Bibb Lettuce 'Black Seeded Simpson - Lactuca sativa

At the test gardens the bulk of my harvested produce is not during the warm season but the cold season because the leaf greens are very productive in the colder season. For instance Red Giant mustard is notable for producing 12” long leaves and yielding a half pound of greens per plant per harvest. Collards and Kale are no slouches for winter food sources either and can most certainly pick up the slack for other species of food crop. In short there is no reason to avoid starting a winter garden, the only obstacle you face is you. Also this leads to the third question I get a lot at the market. Occasionally someone will ask something like “It says it takes ___ days but…it’s October!”  I personally would call this an excuse.

Romaine Lettuce ' Rouge d'Hiver - Lactuca sativa

The reality is that, when you see a set number of days on a seed packet or plant label it’s a literal statement of how long it might take a plant to mature from seed. By the time the plants are available for sale however a portion of that time has passed. For instance my lovely Rouge d’Hiver lettuce says 60 days, but it took me about 40 to get it to salable size…so maturity might be by the end of October if one were to buy it right now and site it properly. I might point out that it is generally unwise to get too wrapped up in the numeric of gardening because they can be misleading as many factors such as care, siting, weather and soil conditions can have major effects on your progress. The maturity numbers are actually there to give a gardener a general estimate/average of the start up time but they are not an absolute statement of fact. Indeed as observed with the month of September the weather can play heck with your garden plans. For instance while there is no current precipitation information for the first week of October, for the record, the test gardens received a total 3.8” last month  over six precipitation events in total or about an inch a week which is ideal for the plants. What is ideal for the plants does not relate to what may be ideal for your planning and so we have later than normal start on cold season plants.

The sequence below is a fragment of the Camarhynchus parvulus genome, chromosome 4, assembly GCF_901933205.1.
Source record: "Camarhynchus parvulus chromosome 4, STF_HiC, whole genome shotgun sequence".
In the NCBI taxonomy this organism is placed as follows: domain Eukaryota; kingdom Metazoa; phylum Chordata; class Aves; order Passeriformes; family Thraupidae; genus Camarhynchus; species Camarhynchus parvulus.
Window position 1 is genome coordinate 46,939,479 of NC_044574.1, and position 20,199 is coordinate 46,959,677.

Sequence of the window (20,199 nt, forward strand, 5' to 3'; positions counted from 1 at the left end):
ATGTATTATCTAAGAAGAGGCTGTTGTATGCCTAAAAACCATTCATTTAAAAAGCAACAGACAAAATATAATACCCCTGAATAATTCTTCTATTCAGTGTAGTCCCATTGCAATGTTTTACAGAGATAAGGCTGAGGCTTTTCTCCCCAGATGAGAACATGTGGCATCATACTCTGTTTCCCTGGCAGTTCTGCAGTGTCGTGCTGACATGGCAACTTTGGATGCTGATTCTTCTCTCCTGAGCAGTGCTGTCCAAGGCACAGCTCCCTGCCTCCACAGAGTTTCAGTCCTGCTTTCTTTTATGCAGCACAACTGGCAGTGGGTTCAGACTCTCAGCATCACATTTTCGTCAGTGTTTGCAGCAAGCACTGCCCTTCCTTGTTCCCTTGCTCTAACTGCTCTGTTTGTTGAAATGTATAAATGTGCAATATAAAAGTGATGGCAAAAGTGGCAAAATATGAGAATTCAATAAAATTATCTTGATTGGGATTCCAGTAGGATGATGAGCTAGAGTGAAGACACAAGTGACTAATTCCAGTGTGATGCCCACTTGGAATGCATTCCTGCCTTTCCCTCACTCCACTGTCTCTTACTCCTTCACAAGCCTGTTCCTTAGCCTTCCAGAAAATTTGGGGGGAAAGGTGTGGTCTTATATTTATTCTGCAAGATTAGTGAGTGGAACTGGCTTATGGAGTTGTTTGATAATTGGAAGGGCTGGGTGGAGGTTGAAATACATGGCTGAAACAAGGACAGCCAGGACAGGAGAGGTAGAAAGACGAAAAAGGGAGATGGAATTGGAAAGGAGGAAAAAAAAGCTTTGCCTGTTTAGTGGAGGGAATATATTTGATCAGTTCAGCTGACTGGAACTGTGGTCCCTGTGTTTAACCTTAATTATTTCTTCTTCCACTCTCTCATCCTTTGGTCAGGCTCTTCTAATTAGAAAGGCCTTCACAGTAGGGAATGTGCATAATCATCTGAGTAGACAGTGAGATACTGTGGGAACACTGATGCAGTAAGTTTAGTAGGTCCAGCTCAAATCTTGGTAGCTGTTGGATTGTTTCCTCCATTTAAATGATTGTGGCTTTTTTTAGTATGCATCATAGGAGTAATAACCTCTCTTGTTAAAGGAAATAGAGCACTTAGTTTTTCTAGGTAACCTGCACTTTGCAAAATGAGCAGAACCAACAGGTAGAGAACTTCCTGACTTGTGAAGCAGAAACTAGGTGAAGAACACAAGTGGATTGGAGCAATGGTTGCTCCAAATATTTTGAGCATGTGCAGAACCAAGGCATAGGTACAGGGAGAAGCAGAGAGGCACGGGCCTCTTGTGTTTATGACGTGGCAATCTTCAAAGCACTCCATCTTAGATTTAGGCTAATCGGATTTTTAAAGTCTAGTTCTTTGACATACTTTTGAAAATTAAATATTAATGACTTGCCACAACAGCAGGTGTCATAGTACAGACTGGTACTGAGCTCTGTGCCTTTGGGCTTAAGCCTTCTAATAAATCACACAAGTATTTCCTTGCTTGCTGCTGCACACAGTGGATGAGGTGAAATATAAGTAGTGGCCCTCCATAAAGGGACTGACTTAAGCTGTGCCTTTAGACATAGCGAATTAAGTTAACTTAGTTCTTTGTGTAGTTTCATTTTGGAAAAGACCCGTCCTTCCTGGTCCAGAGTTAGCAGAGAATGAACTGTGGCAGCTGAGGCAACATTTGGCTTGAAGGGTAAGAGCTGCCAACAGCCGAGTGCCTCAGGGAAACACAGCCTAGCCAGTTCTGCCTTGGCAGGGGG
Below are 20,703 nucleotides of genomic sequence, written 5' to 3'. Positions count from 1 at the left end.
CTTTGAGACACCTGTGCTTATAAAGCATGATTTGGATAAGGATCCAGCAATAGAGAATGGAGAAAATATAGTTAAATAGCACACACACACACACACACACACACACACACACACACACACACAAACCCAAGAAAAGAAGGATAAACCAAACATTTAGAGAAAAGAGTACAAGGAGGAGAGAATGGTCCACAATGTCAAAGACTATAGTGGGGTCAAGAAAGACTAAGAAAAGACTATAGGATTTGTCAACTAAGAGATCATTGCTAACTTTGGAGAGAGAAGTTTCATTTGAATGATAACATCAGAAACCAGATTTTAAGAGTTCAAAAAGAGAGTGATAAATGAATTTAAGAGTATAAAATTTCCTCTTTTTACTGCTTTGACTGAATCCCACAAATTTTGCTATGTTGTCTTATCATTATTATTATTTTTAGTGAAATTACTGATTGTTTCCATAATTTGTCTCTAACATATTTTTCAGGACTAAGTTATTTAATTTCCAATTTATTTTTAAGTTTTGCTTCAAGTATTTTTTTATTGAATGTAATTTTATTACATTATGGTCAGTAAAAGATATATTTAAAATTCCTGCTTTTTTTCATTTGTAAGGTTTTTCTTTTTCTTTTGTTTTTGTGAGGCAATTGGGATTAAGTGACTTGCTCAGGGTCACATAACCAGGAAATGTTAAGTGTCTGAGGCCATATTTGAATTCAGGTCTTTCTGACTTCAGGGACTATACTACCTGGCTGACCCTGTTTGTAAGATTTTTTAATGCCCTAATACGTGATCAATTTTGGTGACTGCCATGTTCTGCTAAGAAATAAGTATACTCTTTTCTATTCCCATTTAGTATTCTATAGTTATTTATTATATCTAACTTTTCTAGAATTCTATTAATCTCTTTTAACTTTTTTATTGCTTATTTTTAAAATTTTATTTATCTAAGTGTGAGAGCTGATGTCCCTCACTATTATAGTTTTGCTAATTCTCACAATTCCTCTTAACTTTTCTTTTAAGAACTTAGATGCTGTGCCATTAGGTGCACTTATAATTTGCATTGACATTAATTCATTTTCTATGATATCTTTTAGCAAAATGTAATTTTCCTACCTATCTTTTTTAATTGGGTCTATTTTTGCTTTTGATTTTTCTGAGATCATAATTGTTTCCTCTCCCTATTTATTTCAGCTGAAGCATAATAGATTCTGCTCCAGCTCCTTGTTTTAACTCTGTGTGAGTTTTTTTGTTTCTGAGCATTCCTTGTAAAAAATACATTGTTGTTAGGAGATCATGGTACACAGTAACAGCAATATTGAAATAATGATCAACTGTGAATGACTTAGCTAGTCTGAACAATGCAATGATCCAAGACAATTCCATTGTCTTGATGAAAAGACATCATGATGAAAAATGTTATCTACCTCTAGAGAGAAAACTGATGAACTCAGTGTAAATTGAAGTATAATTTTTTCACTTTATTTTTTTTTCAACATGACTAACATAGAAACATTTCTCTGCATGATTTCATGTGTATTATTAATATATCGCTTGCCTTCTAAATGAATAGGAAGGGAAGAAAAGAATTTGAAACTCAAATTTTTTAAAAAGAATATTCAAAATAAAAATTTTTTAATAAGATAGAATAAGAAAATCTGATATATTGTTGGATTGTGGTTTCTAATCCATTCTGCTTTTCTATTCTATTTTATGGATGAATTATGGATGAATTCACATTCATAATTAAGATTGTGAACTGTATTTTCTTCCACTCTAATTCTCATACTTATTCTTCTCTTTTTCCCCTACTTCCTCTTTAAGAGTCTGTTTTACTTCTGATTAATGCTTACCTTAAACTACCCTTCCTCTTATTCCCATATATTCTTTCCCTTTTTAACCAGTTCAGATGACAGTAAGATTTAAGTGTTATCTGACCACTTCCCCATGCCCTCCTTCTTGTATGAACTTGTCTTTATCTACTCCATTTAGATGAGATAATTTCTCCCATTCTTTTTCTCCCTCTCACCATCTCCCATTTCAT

Mustard Greens  India - Brassica juncea
But there is some good news, as some of you have seen the good stuff is in at the market and you can get those fine cold-season staples on Wednesdays and Saturdays at my booth.  The Fayetteville Farmer’s market is located in downtown Fayetteville and is open two days a week. The Wednesday market runs from 2:00pm to 6:00 pm, and the Saturday Market runs from 9:00am to 1:00 pm. The market is located on the property of the Fayetteville Transportation Museum which is on 325 Franklin Street. As always the Museum will be open and there is public access to bathrooms and there is an ATM on the premises. Without further ado here is this week’s plant list.

Mustard Greens  Japanese Red Giant - Brassica juncea


Southward Skies: A northern guide to southern Gardening
This is the second edition of my book, which was published using data compiled from several years of test garden operations. It’s written to aid gardeners of all skill levels in successful garden methods that are targeted for the south east but had proven to be a valued resource for gardens across the eastern coast. It’s certainly a good gift for that gardener you know or for yourself if you’d like to have a reliable field guide. The book costs $25.00 and we do take checks for this item, you can even have it signed.

Perennial:
1x Grape, Copper Muscadine - 3.5” pot ($3.00)

Ornamental:
6x Baloon Flower, White 3.5” pot ($2.00) <On Sale! Last Week>

Cold Season Crops
6x Romaine Lettuce, “Rouge d’Hiver” - 3.5” pot ($3.00)
6x Bibb Lettuce, Black Seeded Simpson - 3.5” pot ($3.00)
6x Radicchio, “Rossa di Verona” - 3.5” pot ($3.00)
6x Mustard Greens, India - 3.5” pot ($3.00)
6x Mustard Greens, Japanese Red Giant - 3.5” pot ($3.00)
6x Collards, Georgia Southern Creole - 3.5” pot ($3.00)
6x Kale, Redbor/Red Russian - 3.5” pot ($3.00)
2x Onion, Red Egyptian - 3.5” pot ($3.00)

As you may already know the forecast for this weekend seems to be going every which way but to a clear statement of what things might be like. For note a depending on how things go this month I may or may not continue with Wednesday markets in November. You can expect that should it change I’ll announce it here. Saturdays will continue regardless.

Friday, September 19, 2014

Autumn Draws near


This picture was snapped on Wednesday evening after the market.